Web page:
Toronto·Suresh Doss

From Korean to Uzbek cuisine, this pop-up café has it all

This small café, tucked away from the buzzing Queen Street strip, is where you can get a plate of spiced pork with kimchi along with a bowl of Uzbek-style beet soup.

Corner Espress is located at 20 St. Patrick St. in Toronto

Kavurma, served here with spiced potatoes and salad, is one of the specialties at Corner Espress. (Suresh Doss)

I'm lucky that I receive a healthy amount of tips from listeners, readers and viewers of CBC Toronto programs. I consider it an invaluable bonus to hear about people's favourite places to eat throughout the GTA.

Last summer, I was tipped off about a café in the downtown core that had an unusual story and menu. What lured me to Corner Espress (formerly known as The Corner Espresso) was the coffee, at first. I paid the place a visit when I heard that owner Sammy Lee sources his beans from one of my favourite Toronto roasters, Hatch Coffee.

Corner Espress is not easy to spot. It's attached to a convenience store tucked away on St. Patrick Street, north of Queen West. Inside, you're presented with all the familiar aesthetics of a café.

This is how you make traditional kavurma

3 years ago
From Korean to Uzbek cuisine, Corner Espress has something for everyone. 0:51

For coffee, Lee always has a selection of single- and triple-origin blends. There's also a smoothie selection — just ask him to make something for you — and a rotating selection of baked goods. But if you look beyond the traditional café elements at Corner Espress, you'll notice a unique setup.

"The menu changes here," Lee said. "This is my vision — to create a pop-up café, a place of opportunities for people, for newcomers." 

Lee was born in South Korea but moved to Canada at the age of four. He considers Toronto home.

Sammy Lee is the owner of Corner Espress. (Suresh Doss)

And while he's spent most of his life here, he has a strong desire to share South Korean food with Torontonians. He started exploring the idea of hosting food pop-ups a few years ago, where he'd experiment with dishes like Korean fried chicken at various events.

During a pop-up at a church fundraiser, Lee met Hurshed Abdurahimov. Abdurahimov was born in Samarkand, Uzbekistan. He moved to the United Kingdom after learning English, and spent some time in the kitchens of fine dining restaurants.

"I learned how to cook from my father, but wanted expand my skills," he said. "So I decided to travel."

Aspiring chef Hurshed Abdurahimov prepares Uzbek cuisine. (Suresh Doss)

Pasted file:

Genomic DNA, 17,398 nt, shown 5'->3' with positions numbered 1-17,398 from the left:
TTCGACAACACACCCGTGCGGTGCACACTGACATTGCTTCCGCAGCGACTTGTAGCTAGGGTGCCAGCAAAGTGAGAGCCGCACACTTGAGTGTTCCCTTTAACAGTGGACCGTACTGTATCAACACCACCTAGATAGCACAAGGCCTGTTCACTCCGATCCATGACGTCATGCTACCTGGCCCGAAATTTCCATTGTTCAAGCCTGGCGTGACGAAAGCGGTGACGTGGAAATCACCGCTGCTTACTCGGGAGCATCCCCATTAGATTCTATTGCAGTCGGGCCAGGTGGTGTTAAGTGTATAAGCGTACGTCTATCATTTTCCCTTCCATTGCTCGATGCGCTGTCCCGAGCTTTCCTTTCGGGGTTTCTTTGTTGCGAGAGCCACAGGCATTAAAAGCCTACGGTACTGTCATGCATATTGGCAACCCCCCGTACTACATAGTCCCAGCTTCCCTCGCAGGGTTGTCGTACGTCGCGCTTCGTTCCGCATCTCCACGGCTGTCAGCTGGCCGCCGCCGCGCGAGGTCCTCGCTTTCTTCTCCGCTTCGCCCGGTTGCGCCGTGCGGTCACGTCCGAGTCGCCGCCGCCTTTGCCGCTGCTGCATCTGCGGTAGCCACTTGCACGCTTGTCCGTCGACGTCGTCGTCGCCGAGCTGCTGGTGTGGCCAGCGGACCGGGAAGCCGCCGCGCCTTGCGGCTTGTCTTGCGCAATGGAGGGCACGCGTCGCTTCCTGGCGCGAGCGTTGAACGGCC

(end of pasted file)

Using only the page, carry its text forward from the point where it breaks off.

He met his future wife Nurzhan Dzhunusheva in the U.K., and after getting married, they decided to move to Canada. Abdurahimov and Lee hit it off at the church fundraiser over their mutual interest of food and hospitality.

Their friendship inspired Lee to open a café that would double as a food incubator for pop-ups and aspiring chefs like Abdurahimov.

After searching for a suitable space in the city, Lee came across The Corner Espresso space on St. Patrick Street.

"I took it over and briefly kept the same name to make things easier, but I changed the menu," he said. "I wanted to do Korean food but I also wanted a portion of the menu to evolve with the newcomers I was meeting."

I discovered the café soon after Lee had taken over. Initially he was slinging hot bulgogi beef and pork sandwiches — thinly-sliced marinated meat stacked with pickled radish, shiso leaves and hot sauce.

This is a hot bulgogi beef sandwich. (Suresh Doss)

A few weeks later, I noticed non-Korean dishes popping up on the menu. Samosas, German apple cake, Syrian-style hummus and kibbeh (cutlets of chopped meat and bulghur, a form of cracked wheat, with spices).

It was a little confusing at first, but the daily rotating menu was also exciting. Here's this small café, tucked away from the buzzing Queen Street strip, where you can go in and have a plate of spiced pork with kimchi along with a bowl of Uzbek-style beet soup.

The soup was the first sign for me that there was more to Lee's menu than a mash-up of cultures.

"My vision is to unify us in some way, and food is a good excuse," he said. "There are many newcomers in this city, and I'm giving them a chance to have a pop-up here."

On his current menu, Lee serves his take on a popular Korean dish called tteokbokki. It's made up of tubular rice cakes that are tossed in a spicy sauce made up of gochujang (a red chili paste) and ganjang (Korean soy sauce), fish cakes and kimchi.

It's a heart-warming dish that punches you in the face with spice and umami, then lifts you with bites of freshness from the thinly-sliced pickled onions.

Lee serves his take on a popular Korean dish called tteokbokki. (Suresh Doss)

On the Uzbek side, Abdurahimov's traditional kavurma is a dish that's hard to find anywhere else in the city. He slow cooks beef with vegetables and spices to the point where the meat is tender enough to flake under a fork, then serves it with spiced potatoes and a salad.

"This is exactly how we would make it back at home," Abdurahimov said.

"A traditional Sunday meal perfect for the cold weather."


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